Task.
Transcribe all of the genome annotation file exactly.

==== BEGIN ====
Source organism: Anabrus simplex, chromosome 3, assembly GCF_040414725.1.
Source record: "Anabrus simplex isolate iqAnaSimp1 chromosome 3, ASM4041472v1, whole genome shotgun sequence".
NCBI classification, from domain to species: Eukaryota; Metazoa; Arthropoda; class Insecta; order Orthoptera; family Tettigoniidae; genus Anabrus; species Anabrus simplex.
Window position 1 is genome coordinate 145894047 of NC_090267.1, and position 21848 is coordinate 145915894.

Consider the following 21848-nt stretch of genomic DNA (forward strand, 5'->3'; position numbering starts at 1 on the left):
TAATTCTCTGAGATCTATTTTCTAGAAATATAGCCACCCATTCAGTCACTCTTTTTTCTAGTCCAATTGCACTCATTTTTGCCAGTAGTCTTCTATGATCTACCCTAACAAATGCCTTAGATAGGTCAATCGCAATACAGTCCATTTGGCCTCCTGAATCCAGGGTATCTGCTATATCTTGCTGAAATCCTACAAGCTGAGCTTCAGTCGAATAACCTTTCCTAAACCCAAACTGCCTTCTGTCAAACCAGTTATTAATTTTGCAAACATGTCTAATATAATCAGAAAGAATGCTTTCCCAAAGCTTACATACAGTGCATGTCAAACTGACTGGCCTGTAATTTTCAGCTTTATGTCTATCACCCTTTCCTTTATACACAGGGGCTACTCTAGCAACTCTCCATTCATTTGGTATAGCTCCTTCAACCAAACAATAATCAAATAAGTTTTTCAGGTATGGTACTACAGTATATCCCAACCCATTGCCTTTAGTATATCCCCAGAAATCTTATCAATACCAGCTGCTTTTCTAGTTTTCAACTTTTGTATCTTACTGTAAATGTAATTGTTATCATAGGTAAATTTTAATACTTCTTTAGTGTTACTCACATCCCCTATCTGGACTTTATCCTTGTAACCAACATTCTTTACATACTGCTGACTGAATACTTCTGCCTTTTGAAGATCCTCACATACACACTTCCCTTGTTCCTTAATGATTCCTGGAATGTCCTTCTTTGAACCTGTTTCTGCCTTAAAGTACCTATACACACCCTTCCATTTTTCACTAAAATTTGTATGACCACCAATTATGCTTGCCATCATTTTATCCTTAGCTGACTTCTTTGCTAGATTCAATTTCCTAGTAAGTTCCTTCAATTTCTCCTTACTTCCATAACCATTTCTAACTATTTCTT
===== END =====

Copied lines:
Source organism: Anabrus simplex, chromosome 3, assembly GCF_040414725.1.
Source record: "Anabrus simplex isolate iqAnaSimp1 chromosome 3, ASM4041472v1, whole genome shotgun sequence".
NCBI classification, from domain to species: Eukaryota; Metazoa; Arthropoda; class Insecta; order Orthoptera; family Tettigoniidae; genus Anabrus; species Anabrus simplex.
Window position 1 is genome coordinate 145894047 of NC_090267.1, and position 21848 is coordinate 145915894.

Consider the following 21848-nt stretch of genomic DNA (forward strand, 5'->3'; position numbering starts at 1 on the left):
TAATTCTCTGAGATCTATTTTCTAGAAATATAGCCACCCATTCAGTCACTCTTTTTTCTAGTCCAATTGCACTCATTTTTGCCAGTAGTCTTCTATGATCTACCCTAACAAATGCCTTAGATAGGTCAATCGCAATACAGTCCATTTGGCCTCCTGAATCCAGGGTATCTGCTATATCTTGCTGAAATCCTACAAGCTGAGCTTCAGTCGAATAACCTTTCCTAAACCCAAACTGCCTTCTGTCAAACCAGTTATTAATTTTGCAAACATGTCTAATATAATCAGAAAGAATGCTTTCCCAAAGCTTACATACAGTGCATGTCAAACTGACTGGCCTGTAATTTTCAGCTTTATGTCTATCACCCTTTCCTTTATACACAGGGGCTACTCTAGCAACTCTCCATTCATTTGGTATAGCTCCTTCAACCAAACAATAATCAAATAAGTTTTTCAGGTATGGTACTACAGTATATCCCAACCCATTGCCTTTAGTATATCCCCAGAAATCTTATCAATACCAGCTGCTTTTCTAGTTTTCAACTTTTGTATCTTACTGTAAATGTAATTGTTATCATAGGTAAATTTTAATACTTCTTTAGTGTTACTCACATCCCCTATCTGGACTTTATCCTTGTAACCAACATTCTTTACATACTGCTGACTGAATACTTCTGCCTTTTGAAGATCCTCACATACACACTTCCCTTGTTCCTTAATGATTCCTGGAATGTCCTTCTTTGAACCTGTTTCTGCCTTAAAGTACCTATACACACCCTTCCATTTTTCACTAAAATTTGTATGACCACCAATTATGCTTGCCATCATTTTATCCTTAGCTGACTTCTTTGCTAGATTCAATTTCCTAGTAAGTTCCTTCAATTTCTCCTTACTTCCATAACCATTTCTAACTATTTCTT